Most likely your solution to the exercise above included if edu<. & edu[_n-1]<. This will also lead to the indicator variable being missing for the first observation for each subject (1979). This makes sense, but how did Stata know to do it?

When _n is 1 (the first observation for each subject) there is no observation _n-1. Many languages would give an error message like "index out of bounds" at this point. Stata proceeds, but sets edu[_n-1] to missing. This highlights the reason we need by id: for this command. If we did not have it, Stata would try to determine if a subject attended school in 1979 by comparing their education level in 1979 to the previous subject's education level in 2000. Having by id: in front of the command ensures each subject is handled separately.

Events and Event History

Often with panel data you'll need to identify particular events or sequences of events. For example, suppose you need to identify the year in which each subject graduated from high school. A subject graduated from high school in a given year if they have 12 years of education in that year and less than 12 years of education the year before:

by id: gen grad = (edu==12 & edu[_n-1]<12)

If either edu or edu[_n-1] are missing, this code will set grad to zero. So a one for grad technically means "We know the person graduated this year" while a zero means "We don't know that the person graduated this year." For event analysis that's frequently what you need.

When an indicator variable indicates that an event happened, the total of that variable is the number of times the event happened. To check your work, determine how many times each subject graduated from high school:

by id: egen timesGraduated = total(grad)
tab timesGraduated

Many subjects graduated zero times, but this is not surprising: either they really didn't graduate, or they graduated outside the study period, or missing data prevented you from identifying the year in which they graduated. Fortunately, no one graduated more than once. This could happen due to a data entry or reporting error and then you'd have to fix it.

Next create an indicator for "subject took a break from college." We'll identify a year that a subject took a break from college with:

  • They have started college (edu>=13)
  • They have not finished college (edu<16)
  • Their years of education completed is the same as the year before

by id: gen break = (edu>=13 & edu<16 & edu==edu[_n-1])

Now, create an indicator variable to identify people who took a break from college at some point in the study:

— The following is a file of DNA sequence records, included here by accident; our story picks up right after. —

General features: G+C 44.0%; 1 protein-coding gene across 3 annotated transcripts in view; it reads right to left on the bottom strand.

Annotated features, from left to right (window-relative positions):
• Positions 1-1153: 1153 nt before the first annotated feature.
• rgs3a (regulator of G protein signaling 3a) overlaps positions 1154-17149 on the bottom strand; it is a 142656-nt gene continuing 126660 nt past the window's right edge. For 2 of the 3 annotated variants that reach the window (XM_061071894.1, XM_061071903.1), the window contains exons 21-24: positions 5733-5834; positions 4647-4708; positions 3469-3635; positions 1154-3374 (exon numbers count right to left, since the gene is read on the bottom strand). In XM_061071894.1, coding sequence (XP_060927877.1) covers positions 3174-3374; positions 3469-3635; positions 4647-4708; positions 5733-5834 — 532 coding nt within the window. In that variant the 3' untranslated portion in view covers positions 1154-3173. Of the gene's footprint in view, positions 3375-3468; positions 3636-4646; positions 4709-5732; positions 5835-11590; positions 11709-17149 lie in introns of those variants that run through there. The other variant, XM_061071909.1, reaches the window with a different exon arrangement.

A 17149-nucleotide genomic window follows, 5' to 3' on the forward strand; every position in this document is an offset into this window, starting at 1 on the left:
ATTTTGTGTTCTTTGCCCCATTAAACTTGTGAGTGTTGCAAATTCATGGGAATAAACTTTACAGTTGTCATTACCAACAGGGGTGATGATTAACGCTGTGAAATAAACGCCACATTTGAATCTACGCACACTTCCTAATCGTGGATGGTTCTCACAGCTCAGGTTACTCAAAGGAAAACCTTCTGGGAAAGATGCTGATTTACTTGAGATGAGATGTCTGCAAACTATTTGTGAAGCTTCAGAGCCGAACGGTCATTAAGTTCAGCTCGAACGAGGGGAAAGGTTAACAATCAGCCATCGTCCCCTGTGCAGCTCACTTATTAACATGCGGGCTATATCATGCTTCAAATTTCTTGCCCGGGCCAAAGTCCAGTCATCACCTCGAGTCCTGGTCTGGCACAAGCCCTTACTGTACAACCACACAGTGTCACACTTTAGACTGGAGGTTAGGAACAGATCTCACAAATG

by id: egen tookBreak = max(break)

To see the results, run browse id year edu break tookBreak if tookBreak.

Exercise: Our current definition of taking a break from college includes dropping out of college permanently. Create a person-level indicator variable for "this person finished college" (i.e. at some point their edu is 16 or higher). Then modify the above commands so that only people who finish college are counted as taking a break from college.

Suppose you are interested in the effect of taking a break from college on subsequent outcomes, so you need to identify all the years after a subject took a break from college. Do so with:

gen afterBreak = 0
by id: replace afterBreak = (break[_n-1]==1) | (afterBreak[_n-1]==1)

The first term, (break[_n-1]==1), ensures afterBreak will be 1 in the year after the subject takes a break. The second term, (afterBreak[_n-1]==1) ensures afterBreak will be 1 in every year after that.

Why do you need to write out break[_n-1]==1 rather than just break[_n-1]? Remember, the construction if indicatorVariable only works properly if indicatorVariable has no missing values. Even though break has no missing values, break[_n-1] is always missing for each subject's first observation. (It asks for the value of break for the observation before the first observation, which does not exist.) A missing value counts as true, so if you just wrote break[_n-1] then afterBreak would be one for the first observation—and every observation after that.

Now suppose you need to know the number of "break" years the subject has taken, as of the current year. This will be the running sum of the break variable, where a running sum is the sum of all the observations up to and including the current observation. The sum() function calculates running sums, and is very useful any time you need to calculate how many times a subject has experienced an event. You might expect sum() to be an egen function since it acts across observations, but in fact it's a standard function since it only needs to look at prior observations.

by id: gen numBreaks = sum(break)

Exercise: Create an indicator variable that identifies those years that come after a break but before the subject graduates from college, meaning that edu is less than 16.

Level 2 Variables Based on a Special Level One Observation

Sometimes you need to create a level two variable which is just the value of a level one variable for a particular level one unit, such as the subject's age at the time they graduated from high school. Here's one way to do that:

sort id grad
by id: gen ageAtGraduation = age[_N] if grad[_N]

Sorting by id and grad puts the observation in which the subject graduated last, so you can get the subject's age in that year with age[_N]. However, recall that for many subjects we could not identify the year they graduated, so it's important to only set ageAtGraduation to age[_N] if they actually graduated in that year (i.e. grad[_N] is true).

An alternative method uses one of egen's aggregate functions with a subset which is just the observation of interest. Any aggregate function with the property that if you give it a single number it returns that number will do, including mean(), total(), min(), or max().

gen toUse=1 if grad
by id: egen ageAtGraduation2 = mean(age*toUse)

Exercise: Find the subject's age and income at the time of their first break from college.

Next: Restructuring Data Sets

Last Revised: 9/24/2019